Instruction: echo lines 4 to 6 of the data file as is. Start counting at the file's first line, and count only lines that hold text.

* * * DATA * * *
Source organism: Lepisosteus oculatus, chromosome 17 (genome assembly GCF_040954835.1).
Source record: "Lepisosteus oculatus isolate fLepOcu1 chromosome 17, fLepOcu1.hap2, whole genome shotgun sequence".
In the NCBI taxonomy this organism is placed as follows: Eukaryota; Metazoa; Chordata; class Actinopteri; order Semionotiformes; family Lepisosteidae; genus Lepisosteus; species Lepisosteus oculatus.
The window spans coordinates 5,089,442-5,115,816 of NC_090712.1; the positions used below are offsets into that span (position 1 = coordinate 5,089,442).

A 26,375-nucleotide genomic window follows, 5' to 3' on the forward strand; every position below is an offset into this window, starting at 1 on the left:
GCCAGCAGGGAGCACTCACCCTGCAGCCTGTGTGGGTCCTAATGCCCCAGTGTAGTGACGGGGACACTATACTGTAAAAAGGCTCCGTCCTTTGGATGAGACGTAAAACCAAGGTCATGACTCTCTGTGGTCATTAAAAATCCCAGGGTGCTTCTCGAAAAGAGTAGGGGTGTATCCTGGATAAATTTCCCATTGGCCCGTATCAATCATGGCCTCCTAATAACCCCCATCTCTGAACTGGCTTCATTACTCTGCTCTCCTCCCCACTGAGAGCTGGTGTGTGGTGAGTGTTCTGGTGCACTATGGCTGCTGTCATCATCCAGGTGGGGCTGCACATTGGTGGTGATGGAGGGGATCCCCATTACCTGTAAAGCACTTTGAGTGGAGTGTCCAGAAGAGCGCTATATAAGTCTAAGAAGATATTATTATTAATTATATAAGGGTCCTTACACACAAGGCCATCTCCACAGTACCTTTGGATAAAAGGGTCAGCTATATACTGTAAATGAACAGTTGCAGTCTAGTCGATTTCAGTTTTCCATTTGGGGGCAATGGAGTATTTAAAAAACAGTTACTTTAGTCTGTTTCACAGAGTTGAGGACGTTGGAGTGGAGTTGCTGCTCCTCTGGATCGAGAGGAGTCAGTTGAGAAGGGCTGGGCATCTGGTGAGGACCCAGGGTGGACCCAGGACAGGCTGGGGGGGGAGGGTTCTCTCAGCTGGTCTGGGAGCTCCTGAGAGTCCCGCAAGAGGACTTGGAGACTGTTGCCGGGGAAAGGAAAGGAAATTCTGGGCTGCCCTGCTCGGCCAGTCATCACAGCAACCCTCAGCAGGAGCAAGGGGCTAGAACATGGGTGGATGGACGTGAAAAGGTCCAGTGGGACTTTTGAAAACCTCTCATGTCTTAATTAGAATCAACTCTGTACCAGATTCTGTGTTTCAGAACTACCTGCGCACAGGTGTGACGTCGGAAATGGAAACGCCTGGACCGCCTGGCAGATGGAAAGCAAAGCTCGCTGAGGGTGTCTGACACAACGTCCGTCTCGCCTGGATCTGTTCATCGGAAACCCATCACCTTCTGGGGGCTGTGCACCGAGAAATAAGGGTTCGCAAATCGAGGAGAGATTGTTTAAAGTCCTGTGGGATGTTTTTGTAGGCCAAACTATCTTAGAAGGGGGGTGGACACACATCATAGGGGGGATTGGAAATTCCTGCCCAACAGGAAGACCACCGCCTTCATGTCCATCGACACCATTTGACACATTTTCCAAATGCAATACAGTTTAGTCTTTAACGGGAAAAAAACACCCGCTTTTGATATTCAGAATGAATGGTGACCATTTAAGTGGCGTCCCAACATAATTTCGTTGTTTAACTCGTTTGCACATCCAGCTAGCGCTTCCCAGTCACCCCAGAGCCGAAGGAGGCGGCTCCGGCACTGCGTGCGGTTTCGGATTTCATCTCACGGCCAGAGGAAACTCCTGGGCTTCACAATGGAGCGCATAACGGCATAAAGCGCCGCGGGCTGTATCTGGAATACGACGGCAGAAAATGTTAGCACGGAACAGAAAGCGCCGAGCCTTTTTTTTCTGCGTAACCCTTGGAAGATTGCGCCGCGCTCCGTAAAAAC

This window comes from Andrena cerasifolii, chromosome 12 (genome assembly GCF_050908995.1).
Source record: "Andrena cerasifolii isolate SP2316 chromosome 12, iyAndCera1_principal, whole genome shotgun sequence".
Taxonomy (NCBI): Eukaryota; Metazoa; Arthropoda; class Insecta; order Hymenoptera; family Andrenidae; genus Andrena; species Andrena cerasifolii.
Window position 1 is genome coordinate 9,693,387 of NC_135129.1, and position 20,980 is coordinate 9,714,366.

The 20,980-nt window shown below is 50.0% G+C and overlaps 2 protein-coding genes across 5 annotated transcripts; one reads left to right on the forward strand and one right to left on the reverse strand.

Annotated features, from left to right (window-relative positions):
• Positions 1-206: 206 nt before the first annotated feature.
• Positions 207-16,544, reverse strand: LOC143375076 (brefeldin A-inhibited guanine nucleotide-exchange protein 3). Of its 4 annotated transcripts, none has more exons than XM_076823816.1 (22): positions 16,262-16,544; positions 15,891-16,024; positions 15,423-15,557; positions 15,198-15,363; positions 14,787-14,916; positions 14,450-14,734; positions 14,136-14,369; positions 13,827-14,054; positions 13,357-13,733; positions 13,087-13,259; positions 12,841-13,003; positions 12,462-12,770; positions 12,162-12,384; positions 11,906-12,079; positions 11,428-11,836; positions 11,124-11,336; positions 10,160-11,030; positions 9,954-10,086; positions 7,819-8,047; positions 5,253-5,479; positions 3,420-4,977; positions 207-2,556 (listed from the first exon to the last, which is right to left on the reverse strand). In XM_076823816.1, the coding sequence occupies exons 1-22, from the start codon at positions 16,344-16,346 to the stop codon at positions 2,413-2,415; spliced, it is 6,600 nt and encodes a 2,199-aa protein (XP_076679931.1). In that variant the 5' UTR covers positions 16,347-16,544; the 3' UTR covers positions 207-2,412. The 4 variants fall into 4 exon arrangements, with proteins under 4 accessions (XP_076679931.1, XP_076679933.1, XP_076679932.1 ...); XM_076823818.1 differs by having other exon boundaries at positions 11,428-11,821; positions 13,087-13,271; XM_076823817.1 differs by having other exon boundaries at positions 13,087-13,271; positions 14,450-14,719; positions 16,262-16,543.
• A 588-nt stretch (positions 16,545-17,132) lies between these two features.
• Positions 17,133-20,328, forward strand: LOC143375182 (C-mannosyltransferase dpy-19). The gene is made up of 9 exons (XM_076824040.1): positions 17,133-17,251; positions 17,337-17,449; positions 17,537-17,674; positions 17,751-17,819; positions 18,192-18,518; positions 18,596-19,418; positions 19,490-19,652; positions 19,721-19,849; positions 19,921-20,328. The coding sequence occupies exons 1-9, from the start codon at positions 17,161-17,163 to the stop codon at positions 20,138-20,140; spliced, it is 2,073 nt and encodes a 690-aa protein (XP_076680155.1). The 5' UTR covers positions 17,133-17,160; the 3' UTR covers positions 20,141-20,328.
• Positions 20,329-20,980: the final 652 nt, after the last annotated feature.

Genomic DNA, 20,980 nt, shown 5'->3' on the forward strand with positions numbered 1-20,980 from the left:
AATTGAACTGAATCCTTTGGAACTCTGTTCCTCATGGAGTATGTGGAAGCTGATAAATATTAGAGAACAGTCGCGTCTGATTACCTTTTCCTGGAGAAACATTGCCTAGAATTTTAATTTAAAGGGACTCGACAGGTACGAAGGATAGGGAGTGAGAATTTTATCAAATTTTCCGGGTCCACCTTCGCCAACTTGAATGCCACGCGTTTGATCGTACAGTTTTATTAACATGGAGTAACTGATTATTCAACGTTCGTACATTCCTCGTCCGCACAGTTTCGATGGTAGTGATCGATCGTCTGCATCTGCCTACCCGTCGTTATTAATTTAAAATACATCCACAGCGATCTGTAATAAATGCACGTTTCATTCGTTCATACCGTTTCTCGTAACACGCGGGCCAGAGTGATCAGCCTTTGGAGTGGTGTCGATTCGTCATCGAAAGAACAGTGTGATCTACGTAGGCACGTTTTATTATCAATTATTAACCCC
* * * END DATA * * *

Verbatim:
The window spans coordinates 5,089,442-5,115,816 of NC_090712.1; the positions used below are offsets into that span (position 1 = coordinate 5,089,442).

A 26,375-nucleotide genomic window follows, 5' to 3' on the forward strand; every position below is an offset into this window, starting at 1 on the left:
GCCAGCAGGGAGCACTCACCCTGCAGCCTGTGTGGGTCCTAATGCCCCAGTGTAGTGACGGGGACACTATACTGTAAAAAGGCTCCGTCCTTTGGATGAGACGTAAAACCAAGGTCATGACTCTCTGTGGTCATTAAAAATCCCAGGGTGCTTCTCGAAAAGAGTAGGGGTGTATCCTGGATAAATTTCCCATTGGCCCGTATCAATCATGGCCTCCTAATAACCCCCATCTCTGAACTGGCTTCATTACTCTGCTCTCCTCCCCACTGAGAGCTGGTGTGTGGTGAGTGTTCTGGTGCACTATGGCTGCTGTCATCATCCAGGTGGGGCTGCACATTGGTGGTGATGGAGGGGATCCCCATTACCTGTAAAGCACTTTGAGTGGAGTGTCCAGAAGAGCGCTATATAAGTCTAAGAAGATATTATTATTAATTATATAAGGGTCCTTACACACAAGGCCATCTCCACAGTACCTTTGGATAAAAGGGTCAGCTATATACTGTAAATGAACAGTTGCAGTCTAGTCGATTTCAGTTTTCCATTTGGGGGCAATGGAGTATTTAAAAAACAGTTACTTTAGTCTGTTTCACAGAGTTGAGGACGTTGGAGTGGAGTTGCTGCTCCTCTGGATCGAGAGGAGTCAGTTGAGAAGGGCTGGGCATCTGGTGAGGACCCAGGGTGGACCCAGGACAGGCTGGGGGGGGAGGGTTCTCTCAGCTGGTCTGGGAGCTCCTGAGAGTCCCGCAAGAGGACTTGGAGACTGTTGCCGGGGAAAGGAAAGGAAATTCTGGGCTGCCCTGCTCGGCCAGTCATCACAGCAACCCTCAGCAGGAGCAAGGGGCTAGAACATGGGTGGATGGACGTGAAAAGGTCCAGTGGGACTTTTGAAAACCTCTCATGTCTTAATTAGAATCAACTCTGTACCAGATTCTGTGTTTCAGAACTACCTGCGCACAGGTGTGACGTCGGAAATGGAAACGCCTGGACCGCCTGGCAGATGGAAAGCAAAGCTCGCTGAGGGTGTCTGACACAACGTCCGTCTCGCCTGGATCTGTTCATCGGAAACCCATCACCTTCTGGGGGCTGTGCACCGAGAAATAAGGGTTCGCAAATCGAGGAGAGATTGTTTAAAGTCCTGTGGGATGTTTTTGTAGGCCAAACTATCTTAGAAGGGGGGTGGACACACATCATAGGGGGGATTGGAAATTCCTGCCCAACAGGAAGACCACCGCCTTCATGTCCATCGACACCATTTGACACATTTTCCAAATGCAATACAGTTTAGTCTTTAACGGGAAAAAAACACCCGCTTTTGATATTCAGAATGAATGGTGACCATTTAAGTGGCGTCCCAACATAATTTCGTTGTTTAACTCGTTTGCACATCCAGCTAGCGCTTCCCAGTCACCCCAGAGCCGAAGGAGGCGGCTCCGGCACTGCGTGCGGTTTCGGATTTCATCTCACGGCCAGAGGAAACTCCTGGGCTTCACAATGGAGCGCATAACGGCATAAAGCGCCGCGGGCTGTATCTGGAATACGACGGCAGAAAATGTTAGCACGGAACAGAAAGCGCCGAGCCTTTTTTTTCTGCGTAACCCTTGGAAGATTGCGCCGCGCTCCGTAAAAAC